Typhoon Chanchu has killed at least 37 Vietnamese fishermen in the South China Sea but Chinese rescue ships have saved 330 sailors, state media in the communist countries reported.
The Chinese vessels had picked up the crews of 22 ships, giving them water, food and fuel, and salvaged 21 bodies in "the largest international rescue operation at sea ever conducted by China," Chinese reports said Sunday.
In Vietnam's central city of Danang, the port where many of the ships came from, anguished relatives crowded outside state offices for news on the more than 230 sailors listed as missing.
"We still don't know who survived," Le Minh A, deputy chairman of the Quang Nam province people's committee, told an emergency meeting. "Local people are in real panic."
Deputy Fisheries Minister Nguyen Viet Thang said: "This is a big loss for the fishermen, and for Vietnam's fishing industry. We are making the greatest efforts to deal with the dead and the survivors."
Two Vietnamese naval vessels left Danang Sunday to meet storm-battered fishing vessels limping back toward the coast, carrying survivors and at least 18 bodies.
Police would take photographs and DNA samples before releasing the bodies to relatives, said officials.
With the 37 reported Vietnamese deaths, the strongest typhoon recorded for the month of May has claimed more than 100 lives, having also killed 23 people in China and 41 in the Philippines.
"We are very sad, the loss is huge," said Major Tran Hoa of the Danang Border Command.
The typhoon surprised scores of Vietnamese vessels, some as far as 1,000 kilometres (600 miles) from home, mid-week when it changed course and hit them with lashing rains and churning seas, also cutting radio contact.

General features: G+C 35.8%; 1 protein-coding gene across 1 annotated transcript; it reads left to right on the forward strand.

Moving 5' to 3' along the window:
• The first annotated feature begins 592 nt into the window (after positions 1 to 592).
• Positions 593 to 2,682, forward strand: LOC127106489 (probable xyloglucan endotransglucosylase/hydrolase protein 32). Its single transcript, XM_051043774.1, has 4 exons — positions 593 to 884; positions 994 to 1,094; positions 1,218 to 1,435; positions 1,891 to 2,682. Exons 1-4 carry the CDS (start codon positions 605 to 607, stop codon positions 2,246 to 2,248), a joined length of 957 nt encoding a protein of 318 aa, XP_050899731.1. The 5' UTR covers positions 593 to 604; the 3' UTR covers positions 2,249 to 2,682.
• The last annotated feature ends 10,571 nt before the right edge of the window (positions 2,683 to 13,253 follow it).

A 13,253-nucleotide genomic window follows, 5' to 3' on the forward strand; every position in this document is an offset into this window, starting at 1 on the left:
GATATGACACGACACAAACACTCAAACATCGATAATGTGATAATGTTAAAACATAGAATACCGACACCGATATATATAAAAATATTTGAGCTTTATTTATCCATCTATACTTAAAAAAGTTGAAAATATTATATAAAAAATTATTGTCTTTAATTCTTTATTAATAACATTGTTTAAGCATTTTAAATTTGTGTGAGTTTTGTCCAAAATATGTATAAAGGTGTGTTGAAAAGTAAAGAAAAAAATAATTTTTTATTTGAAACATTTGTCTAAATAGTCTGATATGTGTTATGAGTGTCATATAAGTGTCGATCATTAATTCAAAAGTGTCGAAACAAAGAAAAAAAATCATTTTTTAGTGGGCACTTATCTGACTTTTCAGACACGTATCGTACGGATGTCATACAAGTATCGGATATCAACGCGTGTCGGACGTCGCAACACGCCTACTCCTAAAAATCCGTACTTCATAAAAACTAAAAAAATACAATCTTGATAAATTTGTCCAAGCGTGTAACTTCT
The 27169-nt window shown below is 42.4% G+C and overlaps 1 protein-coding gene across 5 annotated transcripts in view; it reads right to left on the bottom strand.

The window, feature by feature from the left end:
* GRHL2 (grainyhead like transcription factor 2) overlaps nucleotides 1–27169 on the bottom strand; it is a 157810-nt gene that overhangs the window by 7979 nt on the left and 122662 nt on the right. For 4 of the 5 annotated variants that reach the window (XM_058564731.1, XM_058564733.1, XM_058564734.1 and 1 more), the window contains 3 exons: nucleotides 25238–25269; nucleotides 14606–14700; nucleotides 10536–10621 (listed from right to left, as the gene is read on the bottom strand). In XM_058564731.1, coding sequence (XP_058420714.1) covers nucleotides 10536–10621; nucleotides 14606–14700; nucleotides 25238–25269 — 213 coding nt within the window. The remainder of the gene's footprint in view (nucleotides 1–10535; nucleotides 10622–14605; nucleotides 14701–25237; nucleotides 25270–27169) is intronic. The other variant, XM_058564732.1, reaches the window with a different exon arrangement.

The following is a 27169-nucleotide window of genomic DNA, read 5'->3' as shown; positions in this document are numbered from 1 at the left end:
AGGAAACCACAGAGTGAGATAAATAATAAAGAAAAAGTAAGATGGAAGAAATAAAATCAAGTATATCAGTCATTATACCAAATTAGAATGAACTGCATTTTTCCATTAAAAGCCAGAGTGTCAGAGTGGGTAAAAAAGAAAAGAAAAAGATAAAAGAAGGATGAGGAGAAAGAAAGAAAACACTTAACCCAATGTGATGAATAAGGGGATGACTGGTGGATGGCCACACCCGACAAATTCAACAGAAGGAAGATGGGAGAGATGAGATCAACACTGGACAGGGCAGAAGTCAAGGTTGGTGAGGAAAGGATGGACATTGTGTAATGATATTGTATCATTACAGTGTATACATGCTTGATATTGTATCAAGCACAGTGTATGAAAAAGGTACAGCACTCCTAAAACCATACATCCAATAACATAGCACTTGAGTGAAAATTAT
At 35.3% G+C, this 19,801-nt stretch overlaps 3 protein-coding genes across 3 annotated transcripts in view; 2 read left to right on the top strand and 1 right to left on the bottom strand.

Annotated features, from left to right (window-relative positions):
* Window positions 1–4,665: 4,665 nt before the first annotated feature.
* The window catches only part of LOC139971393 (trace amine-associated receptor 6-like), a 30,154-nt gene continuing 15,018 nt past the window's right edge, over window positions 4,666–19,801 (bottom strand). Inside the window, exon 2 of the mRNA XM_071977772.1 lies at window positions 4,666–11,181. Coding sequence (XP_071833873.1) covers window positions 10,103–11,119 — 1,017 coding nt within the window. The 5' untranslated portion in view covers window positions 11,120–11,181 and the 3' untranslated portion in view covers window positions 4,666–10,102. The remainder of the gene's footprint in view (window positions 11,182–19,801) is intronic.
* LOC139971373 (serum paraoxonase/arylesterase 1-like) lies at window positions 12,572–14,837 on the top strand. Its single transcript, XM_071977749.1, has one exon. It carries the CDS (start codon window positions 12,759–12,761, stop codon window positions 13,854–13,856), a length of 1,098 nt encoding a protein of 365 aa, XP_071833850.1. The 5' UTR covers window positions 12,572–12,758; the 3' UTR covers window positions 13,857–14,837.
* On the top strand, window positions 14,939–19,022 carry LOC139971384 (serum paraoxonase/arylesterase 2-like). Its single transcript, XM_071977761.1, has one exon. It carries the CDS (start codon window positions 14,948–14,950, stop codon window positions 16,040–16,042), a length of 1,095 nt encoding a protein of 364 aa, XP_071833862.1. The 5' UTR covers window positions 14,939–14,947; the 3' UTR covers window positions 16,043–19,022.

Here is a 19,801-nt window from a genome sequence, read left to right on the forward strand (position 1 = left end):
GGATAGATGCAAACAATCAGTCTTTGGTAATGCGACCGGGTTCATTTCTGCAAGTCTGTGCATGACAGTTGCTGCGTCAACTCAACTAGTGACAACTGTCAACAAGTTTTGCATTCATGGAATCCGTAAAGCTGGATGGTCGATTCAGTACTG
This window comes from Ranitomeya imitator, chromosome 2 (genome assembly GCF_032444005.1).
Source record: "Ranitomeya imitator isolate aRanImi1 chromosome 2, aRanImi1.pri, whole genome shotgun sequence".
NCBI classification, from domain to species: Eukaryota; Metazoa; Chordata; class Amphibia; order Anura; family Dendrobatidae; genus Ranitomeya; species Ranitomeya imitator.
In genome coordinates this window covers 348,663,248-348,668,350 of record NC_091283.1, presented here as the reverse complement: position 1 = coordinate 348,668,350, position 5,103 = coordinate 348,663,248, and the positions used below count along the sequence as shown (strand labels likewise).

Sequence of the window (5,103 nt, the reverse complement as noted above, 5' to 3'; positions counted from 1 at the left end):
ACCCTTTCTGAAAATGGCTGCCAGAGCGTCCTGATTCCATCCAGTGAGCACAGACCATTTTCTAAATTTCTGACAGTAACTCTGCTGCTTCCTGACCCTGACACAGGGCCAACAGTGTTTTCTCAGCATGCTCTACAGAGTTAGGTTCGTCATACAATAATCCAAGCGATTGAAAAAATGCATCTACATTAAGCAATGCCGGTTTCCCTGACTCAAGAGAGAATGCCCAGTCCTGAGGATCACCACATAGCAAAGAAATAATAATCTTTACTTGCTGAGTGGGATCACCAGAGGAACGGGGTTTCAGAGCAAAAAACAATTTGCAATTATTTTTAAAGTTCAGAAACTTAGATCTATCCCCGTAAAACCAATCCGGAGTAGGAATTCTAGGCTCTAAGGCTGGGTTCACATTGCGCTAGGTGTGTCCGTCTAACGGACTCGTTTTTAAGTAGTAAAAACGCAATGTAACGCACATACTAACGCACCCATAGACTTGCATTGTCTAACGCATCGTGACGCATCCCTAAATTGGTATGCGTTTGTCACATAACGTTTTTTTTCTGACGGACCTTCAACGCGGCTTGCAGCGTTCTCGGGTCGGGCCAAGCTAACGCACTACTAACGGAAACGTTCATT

Up to 17 boats sank, according to Vietnamese state radio. However, there was much confusion between reports from different national and provincial state agencies on the number of ships and crew affected.
"The information is very inconsistent," said Thang. "We have to avoid causing more panic among the people."
Most sailors were from Danang and nearby Quang Nam and Quang Ngai provinces.
"We are waiting for news every minute," said Vo Huu Son, 55, whose son, three younger brothers and nephew were missing.
"We really want them to return home safe. We don't know what to do -- we just wait and wait, expecting more news from radio and TV. We pin our hope on the authorities and China to help our fishermen."
China's Xinhua news agency said Beijing had dispatched rescue ships Friday, responding to a call for help from Hanoi.
They found the 22 Vietnamese boats over the weekend around the tiny Dongsha island, a horseshoe-shaped atoll less than three kilometres long, about 310 kilometres (170 nautical miles, 195 miles) southeast of Hong Kong.
Dongsha, a strategic outpost, has been claimed by both China and Taiwan. It has a short runway and emergency facilities but no permanent inhabitants.
The excited survivors stammered thanks in Cantonese and raised signs thanking their rescuers, said the state-controlled news agency.
Vietnam's Deputy Foreign Minister Le Cong Phung thanked the Chinese ambassador for Beijing's "precious support" and said Chinese ships would be free to dock at Vietnamese ports during the operation.
In waters near Taiwan, which China considers a renegade province, the operation was more complicated, said Vietnamese officials.
"China has given us positive support, but until Saturday Taiwanese armed ships kept waving our ships out of their sea territory," said Hoa. "We are still trying to work with Taiwanese authorities."